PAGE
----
Prof. Tevfik Özlü from the Health Ministry's Science Committee has said that Turkey can return to normal in three months if measures implemented against the coronavirus (COVID-19) pandemic continue to be abided by. "We can see that the outbreak is waning in not only Turkey, but in the world. We are heading towards a period that's appropriate for discussing normalization. Life needs to return to normal and we can't normalize by sitting at home," Özlü said.
Istanbul Medical Chamber has warned against easing the measures imposed to curb the spread of the coronavirus prematurely, saying that the cost of a wrong decision would be heavy. "Even though there's a decrease in the number of coronavirus patients in the eighth week of the pandemic, the severity of the threat in Istanbul is ongoing. We remind the authorities to evaluate the decision to ease the precautions within this scope and that a wrong decision adopted prematurely would have heavy costs," it said.
Istanbul Municipality’s COVID-19 consultation committee urged the government to implement an 11-day curfew, a week before and four days during the Eid al-Fitr holiday, beginning May 23. The committee noted that the end of Ramadan is a highly active time for family socialization and shopping, both of which require physical contact.
Turkey’s relaxation of COVID-19 precautions will be discussed in a cabinet meeting today. While food businesses and hair salons will reportedly open in May, tourism, transportation and cultural activities are expected to pick back up in June, according to a pro-government journalist who often gets a tip-off from President Erdoğan's inner cabinet.
Pınar Ögünç writes: In the depths of the mines, the conditions of workers, whose lungs are already strained, have gotten darker amid the coronavirus epidemic. While production has come to a halt in Turkey's state-run mines, most of those working in the private sector carry on squeezed between hunger and death. 35-year-old Ahmet, a miner who hails from the province of Zonguldak and has been working in the Soma mines, tells his side of the story.
The decision to send children to schools after the measures imposed against the coronavirus (COVID-19) pandemic are lifted will reportedly be up to parents. According to a pro-government daily, schools will remain shut for kindergarten and elementary school students.
A number of opposition parties told Duvar that President Recep Tayyip Erdoğan and the ruling Justice and Development Party (AKP) can't risk holding early elections, since their support have decreased. According to a CHP official, Erdoğan wouldn't risk his possibility of serving eight more years starting from today.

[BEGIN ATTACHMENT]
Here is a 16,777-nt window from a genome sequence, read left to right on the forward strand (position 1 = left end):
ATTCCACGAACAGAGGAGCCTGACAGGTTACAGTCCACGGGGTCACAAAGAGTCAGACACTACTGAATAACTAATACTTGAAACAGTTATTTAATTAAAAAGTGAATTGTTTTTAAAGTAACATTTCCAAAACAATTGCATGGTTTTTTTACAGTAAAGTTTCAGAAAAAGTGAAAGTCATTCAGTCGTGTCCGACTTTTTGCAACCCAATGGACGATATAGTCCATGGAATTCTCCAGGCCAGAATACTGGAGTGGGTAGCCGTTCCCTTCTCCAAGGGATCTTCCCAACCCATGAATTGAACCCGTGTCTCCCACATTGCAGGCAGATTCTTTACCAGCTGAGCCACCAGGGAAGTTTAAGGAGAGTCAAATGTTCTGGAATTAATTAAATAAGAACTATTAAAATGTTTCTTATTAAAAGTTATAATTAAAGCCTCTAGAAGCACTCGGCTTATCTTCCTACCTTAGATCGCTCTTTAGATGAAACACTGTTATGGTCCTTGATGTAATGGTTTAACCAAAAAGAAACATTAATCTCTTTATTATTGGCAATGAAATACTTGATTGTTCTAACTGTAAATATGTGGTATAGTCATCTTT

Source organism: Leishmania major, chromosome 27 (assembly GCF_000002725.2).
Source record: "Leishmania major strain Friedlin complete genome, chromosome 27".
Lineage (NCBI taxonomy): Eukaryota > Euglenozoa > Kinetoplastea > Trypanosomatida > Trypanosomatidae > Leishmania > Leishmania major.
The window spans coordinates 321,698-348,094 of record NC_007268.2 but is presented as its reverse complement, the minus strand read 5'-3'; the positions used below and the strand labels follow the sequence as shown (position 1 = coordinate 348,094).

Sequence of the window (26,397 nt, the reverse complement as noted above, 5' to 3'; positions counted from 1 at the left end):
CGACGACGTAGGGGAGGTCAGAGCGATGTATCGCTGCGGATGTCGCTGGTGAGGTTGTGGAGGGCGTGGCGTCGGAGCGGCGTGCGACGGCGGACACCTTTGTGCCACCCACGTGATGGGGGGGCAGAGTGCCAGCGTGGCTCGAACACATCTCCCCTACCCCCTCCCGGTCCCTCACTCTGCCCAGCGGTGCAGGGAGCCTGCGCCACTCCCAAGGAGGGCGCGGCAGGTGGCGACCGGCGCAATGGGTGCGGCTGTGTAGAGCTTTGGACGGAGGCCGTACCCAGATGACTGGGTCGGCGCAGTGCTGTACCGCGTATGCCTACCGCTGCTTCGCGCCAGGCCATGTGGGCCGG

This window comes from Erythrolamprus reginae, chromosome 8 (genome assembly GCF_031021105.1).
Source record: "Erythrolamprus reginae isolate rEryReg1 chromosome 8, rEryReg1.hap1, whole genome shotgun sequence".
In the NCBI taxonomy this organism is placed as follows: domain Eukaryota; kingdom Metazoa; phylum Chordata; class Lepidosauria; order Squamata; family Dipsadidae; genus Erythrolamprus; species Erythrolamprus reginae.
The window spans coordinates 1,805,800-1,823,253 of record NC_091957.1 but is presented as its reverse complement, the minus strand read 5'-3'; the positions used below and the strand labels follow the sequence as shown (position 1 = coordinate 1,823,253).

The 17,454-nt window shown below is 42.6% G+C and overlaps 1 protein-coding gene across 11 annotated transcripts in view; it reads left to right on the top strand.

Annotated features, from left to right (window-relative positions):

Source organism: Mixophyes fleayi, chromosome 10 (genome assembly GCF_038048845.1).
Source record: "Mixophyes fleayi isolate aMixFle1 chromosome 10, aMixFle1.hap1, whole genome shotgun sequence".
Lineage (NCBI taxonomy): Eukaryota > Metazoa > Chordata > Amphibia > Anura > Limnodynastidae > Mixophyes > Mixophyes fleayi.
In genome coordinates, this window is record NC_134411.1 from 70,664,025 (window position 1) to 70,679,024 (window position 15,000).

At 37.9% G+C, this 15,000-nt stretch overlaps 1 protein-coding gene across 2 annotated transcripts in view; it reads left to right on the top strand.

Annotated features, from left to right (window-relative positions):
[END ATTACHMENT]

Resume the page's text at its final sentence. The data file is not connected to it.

Turkey's largest education union urged the Education Ministry to keep schools closed until scientific evidence surfaces that clearly proves that the COVID-19 threat is passed. The Education Ministry had hinted at June 1 for re-opening schools.
President Erdoğan has sent a letter to U.S. President Trump, voicing his hope that the U.S. Congress would better understand the strategic importance of their relations, given solidarity and supplies shared during the coronavirus pandemic. “I hope that in the upcoming period, with the spirit of solidarity we have displayed during the pandemic, Congress and the U.S. media will better understand the strategic importance of our relations,” he said.
Ağrı Mayor Savcı Sayan has said that he will send medical masks to Hollywood stars and U.S. President Donald Trump amid the coronavirus (COVID-19) pandemic. Speaking to reporters in his office, Sayan praised Turkey for sending coronavirus medical aid to a number of countries, adding that Hollywood stars and several other celebrities have been experiencing difficulties in "desperation" in finding masks despite their fortune.
The air pollution in Istanbul fell around 30 percent following stay-at-home calls to curb the spread of the the novel coronavirus pandemic, according to the city’s municipality. The municipality said the number of vehicles on the traffic dropped as a result of the measures against the spread of coronavirus in the city, including a four-day curfew last week.
Turkish Education Minister Ziya Selçuk said late on April 29 that schools might reopen on June 1 if normalization from the coronavirus pandemic goes as planned. Earlier in the day, he had announced that that the country extended remote education until May 31.
Turkey’s main opposition urges Health Minister to relax COVID-19 travel bans for seniors, seasonal workers
Turkey's main opposition party CHP urged Health Minister Fahrettin Koca to permit older citizens to return to their hometowns after getting tested for COVID-19, instead of having to spend a hot summer in small apartments. The CHP also suggests an exception for citizens who travel to big cities to work in the winter, but need to be back in their hometowns for harvest season.
Istanbul's agriculture authority fined businesses some nine million Turkish Liras in the first four months of 2020, some for failing to adhere to COVID-19 precautions. The directorate conducted some 60,500 inspections until April 27.
Turkey on April 27 confirmed 95 more fatalities from the novel coronavirus over the past 24 hours, bringing the total death toll to 2,900. The total number of registered coronavirus cases surged to 112,261.